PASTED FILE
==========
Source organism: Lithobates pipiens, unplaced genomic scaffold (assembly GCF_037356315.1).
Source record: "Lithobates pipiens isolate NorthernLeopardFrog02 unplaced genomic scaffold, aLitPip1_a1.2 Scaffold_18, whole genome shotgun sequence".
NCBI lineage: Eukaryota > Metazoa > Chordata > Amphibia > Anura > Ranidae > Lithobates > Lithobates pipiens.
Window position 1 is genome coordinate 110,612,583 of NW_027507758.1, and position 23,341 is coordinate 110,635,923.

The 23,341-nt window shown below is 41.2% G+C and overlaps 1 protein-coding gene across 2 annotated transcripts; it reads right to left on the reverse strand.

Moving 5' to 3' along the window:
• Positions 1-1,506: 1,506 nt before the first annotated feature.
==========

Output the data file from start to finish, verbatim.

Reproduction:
Source organism: Lithobates pipiens, unplaced genomic scaffold (assembly GCF_037356315.1).
Source record: "Lithobates pipiens isolate NorthernLeopardFrog02 unplaced genomic scaffold, aLitPip1_a1.2 Scaffold_18, whole genome shotgun sequence".
NCBI lineage: Eukaryota > Metazoa > Chordata > Amphibia > Anura > Ranidae > Lithobates > Lithobates pipiens.
Window position 1 is genome coordinate 110,612,583 of NW_027507758.1, and position 23,341 is coordinate 110,635,923.

The 23,341-nt window shown below is 41.2% G+C and overlaps 1 protein-coding gene across 2 annotated transcripts; it reads right to left on the reverse strand.

Moving 5' to 3' along the window:
• Positions 1-1,506: 1,506 nt before the first annotated feature.